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22 Oct 2009 13:45
The Cabinet has expressed strong displeasure with University of the Free State vice-chancellor Professor Jonathan Jansen’s decision to drop the university’s internal charges against the students who “humiliated the workers at the institution”.
“The process that led to the dropping of the charges was flawed in that it did not follow the established norm of getting the perpetrators to admit guilt, to apologise to the victims before any charges could be dropped and to initiate a reconciliation process,” government spokesperson Themba Maseko told a media briefing on Thursday.
Cabinet would be the first among those who promoted reconciliation to take South Africa forward, he said. However, reconciliation involved both parties moving towards one another and should include some indication of remorse on the part of the perpetrators.
“The manner in which this matter was handled suggests that the rights of the perpetrators have been given preference over the dignity and rights of the victims.”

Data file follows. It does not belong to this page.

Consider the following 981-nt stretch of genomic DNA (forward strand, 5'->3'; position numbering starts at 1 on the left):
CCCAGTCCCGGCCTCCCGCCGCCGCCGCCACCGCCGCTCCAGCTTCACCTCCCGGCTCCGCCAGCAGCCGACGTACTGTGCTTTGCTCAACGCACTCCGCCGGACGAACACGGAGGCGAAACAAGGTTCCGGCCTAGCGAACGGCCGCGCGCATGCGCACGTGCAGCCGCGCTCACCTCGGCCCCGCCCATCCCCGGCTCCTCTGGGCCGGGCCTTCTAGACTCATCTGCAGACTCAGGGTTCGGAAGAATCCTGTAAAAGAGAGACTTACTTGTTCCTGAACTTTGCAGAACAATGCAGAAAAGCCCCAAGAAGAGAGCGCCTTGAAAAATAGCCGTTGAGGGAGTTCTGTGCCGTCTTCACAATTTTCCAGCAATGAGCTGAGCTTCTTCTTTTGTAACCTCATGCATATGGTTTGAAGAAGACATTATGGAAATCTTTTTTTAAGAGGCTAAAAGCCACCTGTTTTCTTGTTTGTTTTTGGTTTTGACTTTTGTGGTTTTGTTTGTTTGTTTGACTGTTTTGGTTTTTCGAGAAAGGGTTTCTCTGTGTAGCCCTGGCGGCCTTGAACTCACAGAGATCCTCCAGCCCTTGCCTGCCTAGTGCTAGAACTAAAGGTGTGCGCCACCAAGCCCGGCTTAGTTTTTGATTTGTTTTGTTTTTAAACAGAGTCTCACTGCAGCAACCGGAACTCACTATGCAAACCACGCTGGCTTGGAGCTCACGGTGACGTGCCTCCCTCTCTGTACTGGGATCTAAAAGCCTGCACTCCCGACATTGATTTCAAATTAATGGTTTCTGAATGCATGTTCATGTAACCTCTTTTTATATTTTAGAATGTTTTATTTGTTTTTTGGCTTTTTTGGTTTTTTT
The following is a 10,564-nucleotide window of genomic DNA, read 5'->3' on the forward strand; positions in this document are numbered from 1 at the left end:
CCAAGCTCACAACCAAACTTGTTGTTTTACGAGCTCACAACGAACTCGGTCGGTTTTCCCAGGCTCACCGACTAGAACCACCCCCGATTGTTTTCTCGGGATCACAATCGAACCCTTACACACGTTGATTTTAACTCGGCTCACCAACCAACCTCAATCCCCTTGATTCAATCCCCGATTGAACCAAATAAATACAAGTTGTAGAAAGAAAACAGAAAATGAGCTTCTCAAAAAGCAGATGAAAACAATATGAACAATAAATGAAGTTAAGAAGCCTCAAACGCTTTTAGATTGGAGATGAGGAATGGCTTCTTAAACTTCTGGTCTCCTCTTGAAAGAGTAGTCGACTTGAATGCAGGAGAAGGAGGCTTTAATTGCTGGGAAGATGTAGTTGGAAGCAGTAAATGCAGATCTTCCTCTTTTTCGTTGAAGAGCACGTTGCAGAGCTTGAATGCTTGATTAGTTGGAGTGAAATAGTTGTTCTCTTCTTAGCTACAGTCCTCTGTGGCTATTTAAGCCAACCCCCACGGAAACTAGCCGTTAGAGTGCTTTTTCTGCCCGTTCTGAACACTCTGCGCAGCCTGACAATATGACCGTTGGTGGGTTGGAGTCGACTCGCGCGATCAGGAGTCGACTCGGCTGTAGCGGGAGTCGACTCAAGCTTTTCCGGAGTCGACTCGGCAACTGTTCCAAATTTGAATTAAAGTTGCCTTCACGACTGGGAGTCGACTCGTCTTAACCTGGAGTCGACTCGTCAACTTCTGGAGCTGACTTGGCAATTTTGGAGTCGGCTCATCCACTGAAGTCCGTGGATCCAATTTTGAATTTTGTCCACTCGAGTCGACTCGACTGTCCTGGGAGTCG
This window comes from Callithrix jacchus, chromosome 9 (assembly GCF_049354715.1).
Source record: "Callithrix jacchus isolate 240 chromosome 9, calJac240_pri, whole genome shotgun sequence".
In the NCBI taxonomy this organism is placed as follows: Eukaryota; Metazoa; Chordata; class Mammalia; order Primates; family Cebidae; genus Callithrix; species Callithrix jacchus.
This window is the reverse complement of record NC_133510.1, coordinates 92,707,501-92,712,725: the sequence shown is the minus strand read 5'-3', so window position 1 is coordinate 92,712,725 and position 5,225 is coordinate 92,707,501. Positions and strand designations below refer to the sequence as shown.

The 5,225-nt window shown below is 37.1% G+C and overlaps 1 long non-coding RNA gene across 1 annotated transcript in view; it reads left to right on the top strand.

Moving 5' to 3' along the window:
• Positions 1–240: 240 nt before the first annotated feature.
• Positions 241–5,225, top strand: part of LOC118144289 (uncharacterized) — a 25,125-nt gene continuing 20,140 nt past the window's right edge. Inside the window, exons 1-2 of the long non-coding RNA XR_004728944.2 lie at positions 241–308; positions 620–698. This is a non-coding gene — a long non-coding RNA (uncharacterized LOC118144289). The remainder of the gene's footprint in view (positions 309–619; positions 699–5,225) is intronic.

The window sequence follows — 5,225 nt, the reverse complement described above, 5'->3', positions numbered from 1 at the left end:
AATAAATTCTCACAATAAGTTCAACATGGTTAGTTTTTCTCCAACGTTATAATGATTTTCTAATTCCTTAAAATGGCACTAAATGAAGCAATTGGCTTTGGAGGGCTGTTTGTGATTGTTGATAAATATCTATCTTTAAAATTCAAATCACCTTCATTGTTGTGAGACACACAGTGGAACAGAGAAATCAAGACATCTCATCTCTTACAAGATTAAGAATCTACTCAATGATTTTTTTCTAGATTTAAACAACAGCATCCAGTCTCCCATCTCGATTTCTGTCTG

At its regular fortnightly meeting on Wednesday, Cabinet supported Higher Education and Training Minister Blade Nzimande’s call for the university to initiate an inclusive and consultative process to deal with this matter and to address racism at the institution.
Nzimande had written to Jansen asking for an explanation, Maseko said.
Jansen came under fire from various quarters, including Nzimande and the Congress of South African Trade Unions, earlier this week for his decision.
Four former students of the now-closed Reitz Men’s residence in Bloemfontein—RC Malherbe, Johnny Roberts, Schalk van der Merwe and Danie Grobler—are accused of filming a mock initiation of five black staff members into hostel activities.
The students will go on trial for crimen injuria on October 26, but in the meantime, Jansen decided to withdraw the university’s internal processes against the students in the interests of racial reconciliation.
When making the announcement last Friday, Jansen said he had consulted people across the country.
Jansen, however, said on Thursday that support for the decision to the drop charges outweighed the negative reaction.
Speaking to a group of Bloemfontein businesspeople, Jansen said he wanted to create a campus where people would take responsibility for their actions, but the door should always be open for “compassion”.—Sapa
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